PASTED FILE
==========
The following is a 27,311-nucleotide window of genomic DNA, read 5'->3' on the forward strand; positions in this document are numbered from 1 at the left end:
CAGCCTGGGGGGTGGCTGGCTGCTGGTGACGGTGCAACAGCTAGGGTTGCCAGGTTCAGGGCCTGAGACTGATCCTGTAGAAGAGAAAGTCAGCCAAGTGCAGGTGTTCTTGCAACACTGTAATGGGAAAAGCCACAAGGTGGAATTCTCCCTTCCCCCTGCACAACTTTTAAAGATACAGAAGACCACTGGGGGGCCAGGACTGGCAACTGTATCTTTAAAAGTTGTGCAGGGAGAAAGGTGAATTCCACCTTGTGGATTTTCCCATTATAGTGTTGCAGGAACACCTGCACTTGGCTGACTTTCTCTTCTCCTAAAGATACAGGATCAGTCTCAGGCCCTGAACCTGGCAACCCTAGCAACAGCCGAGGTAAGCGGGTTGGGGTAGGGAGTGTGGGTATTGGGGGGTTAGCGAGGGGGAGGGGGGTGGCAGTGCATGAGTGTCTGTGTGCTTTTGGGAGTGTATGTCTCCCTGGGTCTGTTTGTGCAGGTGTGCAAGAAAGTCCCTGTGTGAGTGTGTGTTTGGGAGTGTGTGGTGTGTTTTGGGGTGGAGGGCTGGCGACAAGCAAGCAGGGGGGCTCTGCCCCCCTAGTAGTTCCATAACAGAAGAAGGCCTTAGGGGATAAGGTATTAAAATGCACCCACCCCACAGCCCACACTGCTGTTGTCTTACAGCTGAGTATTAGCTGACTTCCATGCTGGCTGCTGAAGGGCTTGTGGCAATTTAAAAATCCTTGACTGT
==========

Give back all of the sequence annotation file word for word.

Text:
The following is a 27,311-nucleotide window of genomic DNA, read 5'->3' on the forward strand; positions in this document are numbered from 1 at the left end:
CAGCCTGGGGGGTGGCTGGCTGCTGGTGACGGTGCAACAGCTAGGGTTGCCAGGTTCAGGGCCTGAGACTGATCCTGTAGAAGAGAAAGTCAGCCAAGTGCAGGTGTTCTTGCAACACTGTAATGGGAAAAGCCACAAGGTGGAATTCTCCCTTCCCCCTGCACAACTTTTAAAGATACAGAAGACCACTGGGGGGCCAGGACTGGCAACTGTATCTTTAAAAGTTGTGCAGGGAGAAAGGTGAATTCCACCTTGTGGATTTTCCCATTATAGTGTTGCAGGAACACCTGCACTTGGCTGACTTTCTCTTCTCCTAAAGATACAGGATCAGTCTCAGGCCCTGAACCTGGCAACCCTAGCAACAGCCGAGGTAAGCGGGTTGGGGTAGGGAGTGTGGGTATTGGGGGGTTAGCGAGGGGGAGGGGGGTGGCAGTGCATGAGTGTCTGTGTGCTTTTGGGAGTGTATGTCTCCCTGGGTCTGTTTGTGCAGGTGTGCAAGAAAGTCCCTGTGTGAGTGTGTGTTTGGGAGTGTGTGGTGTGTTTTGGGGTGGAGGGCTGGCGACAAGCAAGCAGGGGGGCTCTGCCCCCCTAGTAGTTCCATAACAGAAGAAGGCCTTAGGGGATAAGGTATTAAAATGCACCCACCCCACAGCCCACACTGCTGTTGTCTTACAGCTGAGTATTAGCTGACTTCCATGCTGGCTGCTGAAGGGCTTGTGGCAATTTAAAAATCCTTGACTGT